“This isn’t life, it’s just stuff. And it’s become more important to you than living. Well, honey, that’s just nuts.” – Lester Burnham, American Beauty (1999)
There seems to be a story I keep hearing over and over again from friends with adult children. Their “kids” have decent jobs and yet they can’t seem to pay their bills. Without batting an eye, the parents are dipping into retirement savings to “help”. With the median family income in this country at just under $50,000 a year, I’m floored when I hear a newly married couple can’t make ends meet on an $80,000 a year combined income.
Some quick research showed me what I had suspected could be at the heart of this seeming sense of entitlement for many of today’s young adults. Growing up, I can’t think of one single friend of mine who lived in a house with more than one bathroom. Many of them shared a bedroom with one or more siblings. Nobody had more than one TV. Most teenagers borrowed the family car. I found that in 1950 the average size of a home in the United States was 983 square feet. In 1970 it was 1,500 square feet, in 1990 it was 2,080 square feet and by 2004 it had risen to 2,349 square feet.
When a friend was visiting from Germany several years ago, he commented on how many SUVs he saw. In Europe, they take public transportation or ride a bike or drive a smaller car. They have to pay a high yearly registration to drive something that uses a lot of gas. Of course gas is much cheaper here in the U.S., he told me. Over there it was around $8.00 a gallon.
When I was growing up we went on a vacation every year. Campers were the big thing back then, as were Howard Johnson’s and their signature orange roofs. For most of us, luxury hotels were something we only saw in the movies. I remember people being upset by the “new luxury condos” that were being built in Ocean City Maryland. They would block the sun in the afternoons, and who was going to rent or buy them anyway? Only rich people could afford those!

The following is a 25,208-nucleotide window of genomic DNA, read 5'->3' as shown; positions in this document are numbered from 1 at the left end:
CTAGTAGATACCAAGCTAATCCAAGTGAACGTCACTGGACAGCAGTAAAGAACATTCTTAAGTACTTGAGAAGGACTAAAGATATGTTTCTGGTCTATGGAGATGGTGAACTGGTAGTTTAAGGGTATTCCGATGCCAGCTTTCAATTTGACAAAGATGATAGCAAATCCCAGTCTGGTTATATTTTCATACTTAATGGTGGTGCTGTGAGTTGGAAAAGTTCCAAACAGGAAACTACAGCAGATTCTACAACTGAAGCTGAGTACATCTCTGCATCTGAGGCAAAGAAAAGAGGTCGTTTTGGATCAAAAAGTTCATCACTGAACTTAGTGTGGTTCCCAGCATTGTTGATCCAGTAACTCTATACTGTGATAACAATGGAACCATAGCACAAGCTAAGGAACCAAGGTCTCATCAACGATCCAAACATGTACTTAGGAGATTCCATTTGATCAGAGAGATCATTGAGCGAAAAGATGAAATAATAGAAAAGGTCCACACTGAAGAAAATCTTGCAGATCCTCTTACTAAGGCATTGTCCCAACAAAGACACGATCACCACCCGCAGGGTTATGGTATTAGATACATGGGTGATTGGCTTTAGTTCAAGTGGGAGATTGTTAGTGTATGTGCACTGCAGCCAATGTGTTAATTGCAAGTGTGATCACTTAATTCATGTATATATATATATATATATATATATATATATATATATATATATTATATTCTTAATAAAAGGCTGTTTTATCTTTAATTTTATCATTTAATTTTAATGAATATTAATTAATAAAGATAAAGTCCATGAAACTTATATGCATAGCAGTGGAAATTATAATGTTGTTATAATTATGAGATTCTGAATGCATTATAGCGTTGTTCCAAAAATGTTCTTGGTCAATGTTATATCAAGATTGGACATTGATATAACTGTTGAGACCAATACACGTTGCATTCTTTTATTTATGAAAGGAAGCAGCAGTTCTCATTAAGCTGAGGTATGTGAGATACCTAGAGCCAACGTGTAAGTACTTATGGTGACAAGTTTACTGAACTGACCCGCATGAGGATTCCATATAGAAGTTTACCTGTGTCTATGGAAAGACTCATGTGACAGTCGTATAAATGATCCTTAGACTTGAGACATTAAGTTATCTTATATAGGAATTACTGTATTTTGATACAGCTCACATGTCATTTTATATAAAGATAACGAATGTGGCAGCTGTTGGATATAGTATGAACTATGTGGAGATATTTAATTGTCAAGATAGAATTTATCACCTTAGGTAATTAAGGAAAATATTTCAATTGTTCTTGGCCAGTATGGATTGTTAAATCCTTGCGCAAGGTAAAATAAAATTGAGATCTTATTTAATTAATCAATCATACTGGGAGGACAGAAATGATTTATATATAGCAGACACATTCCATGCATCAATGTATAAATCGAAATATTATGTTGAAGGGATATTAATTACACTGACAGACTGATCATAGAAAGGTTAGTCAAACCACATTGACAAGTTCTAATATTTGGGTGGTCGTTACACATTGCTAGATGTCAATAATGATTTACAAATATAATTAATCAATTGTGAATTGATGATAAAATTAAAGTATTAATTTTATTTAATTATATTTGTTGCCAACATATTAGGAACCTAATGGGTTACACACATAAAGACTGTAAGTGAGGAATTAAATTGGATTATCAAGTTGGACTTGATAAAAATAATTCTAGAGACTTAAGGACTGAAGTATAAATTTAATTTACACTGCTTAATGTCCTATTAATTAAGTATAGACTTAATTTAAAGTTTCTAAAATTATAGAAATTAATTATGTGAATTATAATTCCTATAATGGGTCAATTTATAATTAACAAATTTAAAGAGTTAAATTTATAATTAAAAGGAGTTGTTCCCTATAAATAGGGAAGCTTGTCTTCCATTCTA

Don’t get me wrong; I don’t think the problem is big homes and nice cars and extravagant vacations. I think the problem is thinking we HAVE to have those things, even if it means needing to ask for help to pay for that life. Maybe in wanting to see our children achieve The American Dream – which is becoming increasingly larger- we have lost sight of the fact that it all has to be paid for.
While chatting with my son over the phone today, I asked him why he had his wife have never asked us for money. He seemed kind of taken aback. I explained to him that I was preparing to write this post, and asked for his opinion. Bottom line is, he feels it is a good idea to live with less than you can afford instead of more than you can afford. Also, in doing so you tend to learn how to reuse and repurpose, which leaves less of an environmental footprint. (Well done, Grasshopper; well done.)
“ My company sells an image. It’s part of my job to live that image.” – Lester Burnham’s wife, Carolyn.